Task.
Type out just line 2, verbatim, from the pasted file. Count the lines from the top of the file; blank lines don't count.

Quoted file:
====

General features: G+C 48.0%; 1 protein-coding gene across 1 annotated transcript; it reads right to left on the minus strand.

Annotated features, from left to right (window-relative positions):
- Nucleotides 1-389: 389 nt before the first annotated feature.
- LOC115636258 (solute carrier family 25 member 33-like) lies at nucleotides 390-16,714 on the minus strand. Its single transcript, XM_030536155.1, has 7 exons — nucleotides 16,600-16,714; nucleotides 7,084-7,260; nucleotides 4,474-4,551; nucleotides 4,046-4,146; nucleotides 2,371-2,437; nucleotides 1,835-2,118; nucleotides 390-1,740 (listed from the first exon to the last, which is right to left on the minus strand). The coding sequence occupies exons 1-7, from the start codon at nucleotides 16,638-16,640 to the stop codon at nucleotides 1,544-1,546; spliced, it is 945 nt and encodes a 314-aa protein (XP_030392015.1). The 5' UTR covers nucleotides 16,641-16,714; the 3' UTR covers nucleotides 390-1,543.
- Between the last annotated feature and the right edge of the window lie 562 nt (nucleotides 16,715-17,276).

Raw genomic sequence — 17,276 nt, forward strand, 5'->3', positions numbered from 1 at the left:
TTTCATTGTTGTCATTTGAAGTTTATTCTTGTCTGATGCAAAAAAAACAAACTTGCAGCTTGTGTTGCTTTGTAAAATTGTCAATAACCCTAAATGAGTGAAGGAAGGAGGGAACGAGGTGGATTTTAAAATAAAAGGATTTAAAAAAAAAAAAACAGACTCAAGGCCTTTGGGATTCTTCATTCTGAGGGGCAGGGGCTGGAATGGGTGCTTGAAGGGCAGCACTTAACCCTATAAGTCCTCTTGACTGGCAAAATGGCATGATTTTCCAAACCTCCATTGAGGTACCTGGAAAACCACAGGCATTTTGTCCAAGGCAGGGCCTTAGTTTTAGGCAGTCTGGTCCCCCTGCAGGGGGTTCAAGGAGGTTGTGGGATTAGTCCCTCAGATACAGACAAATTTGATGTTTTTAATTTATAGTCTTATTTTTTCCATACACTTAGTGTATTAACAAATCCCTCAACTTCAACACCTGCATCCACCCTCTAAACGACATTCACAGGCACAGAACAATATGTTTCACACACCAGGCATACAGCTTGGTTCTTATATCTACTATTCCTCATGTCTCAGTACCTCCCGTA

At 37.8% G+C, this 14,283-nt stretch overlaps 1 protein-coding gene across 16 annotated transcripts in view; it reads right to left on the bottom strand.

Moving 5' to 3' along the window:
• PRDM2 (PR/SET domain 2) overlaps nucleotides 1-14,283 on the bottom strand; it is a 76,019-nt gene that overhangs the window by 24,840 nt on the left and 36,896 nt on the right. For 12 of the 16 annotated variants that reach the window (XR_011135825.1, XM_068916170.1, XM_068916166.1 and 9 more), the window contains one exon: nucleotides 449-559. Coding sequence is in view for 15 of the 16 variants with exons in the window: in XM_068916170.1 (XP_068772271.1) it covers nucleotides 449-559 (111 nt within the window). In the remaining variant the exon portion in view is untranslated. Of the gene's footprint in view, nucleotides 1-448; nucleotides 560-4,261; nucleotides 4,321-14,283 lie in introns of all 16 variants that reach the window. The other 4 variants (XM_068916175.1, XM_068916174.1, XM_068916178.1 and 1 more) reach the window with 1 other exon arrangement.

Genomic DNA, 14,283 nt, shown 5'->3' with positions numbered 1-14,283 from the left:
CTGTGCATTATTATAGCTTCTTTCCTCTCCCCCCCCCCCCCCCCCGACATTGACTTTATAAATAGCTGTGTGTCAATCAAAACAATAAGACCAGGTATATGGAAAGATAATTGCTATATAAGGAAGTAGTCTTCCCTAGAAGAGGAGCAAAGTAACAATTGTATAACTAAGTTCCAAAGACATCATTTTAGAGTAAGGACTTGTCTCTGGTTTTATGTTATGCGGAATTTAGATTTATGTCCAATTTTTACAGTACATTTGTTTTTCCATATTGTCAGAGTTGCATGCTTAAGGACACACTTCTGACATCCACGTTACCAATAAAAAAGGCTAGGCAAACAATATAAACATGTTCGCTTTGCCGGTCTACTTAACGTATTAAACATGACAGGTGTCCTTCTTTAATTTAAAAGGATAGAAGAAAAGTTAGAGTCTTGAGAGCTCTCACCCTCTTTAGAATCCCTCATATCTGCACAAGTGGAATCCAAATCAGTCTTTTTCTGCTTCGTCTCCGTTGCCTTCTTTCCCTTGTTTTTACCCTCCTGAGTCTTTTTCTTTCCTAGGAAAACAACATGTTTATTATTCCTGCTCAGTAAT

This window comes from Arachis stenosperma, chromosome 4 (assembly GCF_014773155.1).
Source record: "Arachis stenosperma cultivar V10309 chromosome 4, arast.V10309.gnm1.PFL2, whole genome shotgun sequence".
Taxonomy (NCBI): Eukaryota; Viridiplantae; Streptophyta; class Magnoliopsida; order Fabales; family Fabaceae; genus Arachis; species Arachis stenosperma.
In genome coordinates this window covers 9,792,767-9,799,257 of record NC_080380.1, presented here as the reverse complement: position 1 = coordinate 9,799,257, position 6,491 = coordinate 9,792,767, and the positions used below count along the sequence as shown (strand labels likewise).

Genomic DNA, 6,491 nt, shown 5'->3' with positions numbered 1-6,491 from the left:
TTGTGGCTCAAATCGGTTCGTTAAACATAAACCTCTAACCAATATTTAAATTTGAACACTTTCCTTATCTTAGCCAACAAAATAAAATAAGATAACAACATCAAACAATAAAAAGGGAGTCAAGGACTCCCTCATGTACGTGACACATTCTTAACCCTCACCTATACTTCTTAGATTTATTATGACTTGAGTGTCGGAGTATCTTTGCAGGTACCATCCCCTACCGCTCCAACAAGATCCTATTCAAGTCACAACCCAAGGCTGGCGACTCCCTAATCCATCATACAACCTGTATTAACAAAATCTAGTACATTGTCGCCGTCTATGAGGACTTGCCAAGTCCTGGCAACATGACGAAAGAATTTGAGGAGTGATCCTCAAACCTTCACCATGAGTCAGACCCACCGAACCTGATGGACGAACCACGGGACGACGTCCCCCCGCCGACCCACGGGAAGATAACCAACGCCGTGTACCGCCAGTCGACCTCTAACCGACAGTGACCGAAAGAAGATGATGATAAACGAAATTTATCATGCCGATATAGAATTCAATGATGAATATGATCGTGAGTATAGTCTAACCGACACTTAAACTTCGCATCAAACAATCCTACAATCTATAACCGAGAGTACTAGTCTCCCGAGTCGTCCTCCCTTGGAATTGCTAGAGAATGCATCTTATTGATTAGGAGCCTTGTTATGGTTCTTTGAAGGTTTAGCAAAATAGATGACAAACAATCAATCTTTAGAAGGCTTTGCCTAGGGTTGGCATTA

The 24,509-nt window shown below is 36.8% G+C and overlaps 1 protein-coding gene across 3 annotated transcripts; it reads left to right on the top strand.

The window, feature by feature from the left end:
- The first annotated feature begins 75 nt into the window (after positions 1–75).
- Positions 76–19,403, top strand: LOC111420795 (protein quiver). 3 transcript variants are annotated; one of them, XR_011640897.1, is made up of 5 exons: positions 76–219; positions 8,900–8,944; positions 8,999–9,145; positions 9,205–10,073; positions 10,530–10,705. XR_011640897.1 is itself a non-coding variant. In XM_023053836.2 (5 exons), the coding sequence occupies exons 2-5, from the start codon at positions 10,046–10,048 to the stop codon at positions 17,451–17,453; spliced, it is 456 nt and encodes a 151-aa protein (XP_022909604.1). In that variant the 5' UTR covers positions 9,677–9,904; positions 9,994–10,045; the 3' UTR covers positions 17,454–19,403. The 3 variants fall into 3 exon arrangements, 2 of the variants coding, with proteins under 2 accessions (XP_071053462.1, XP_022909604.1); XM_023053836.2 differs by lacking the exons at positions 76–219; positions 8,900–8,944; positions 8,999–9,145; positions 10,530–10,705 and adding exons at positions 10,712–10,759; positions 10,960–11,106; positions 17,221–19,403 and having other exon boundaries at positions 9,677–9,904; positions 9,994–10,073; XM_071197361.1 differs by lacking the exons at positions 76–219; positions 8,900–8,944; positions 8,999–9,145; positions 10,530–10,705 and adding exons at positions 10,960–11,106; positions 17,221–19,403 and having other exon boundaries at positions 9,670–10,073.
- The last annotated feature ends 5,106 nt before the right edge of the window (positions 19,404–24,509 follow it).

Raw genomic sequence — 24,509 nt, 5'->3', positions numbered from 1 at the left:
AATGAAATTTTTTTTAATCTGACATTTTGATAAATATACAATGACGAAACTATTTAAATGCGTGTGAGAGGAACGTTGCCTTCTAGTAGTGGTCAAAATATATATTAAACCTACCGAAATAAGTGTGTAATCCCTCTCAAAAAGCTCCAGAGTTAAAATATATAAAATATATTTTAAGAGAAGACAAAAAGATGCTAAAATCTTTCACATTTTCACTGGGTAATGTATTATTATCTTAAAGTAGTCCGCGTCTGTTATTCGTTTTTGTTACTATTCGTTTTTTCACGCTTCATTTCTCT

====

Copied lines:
Annotated features, from left to right (window-relative positions):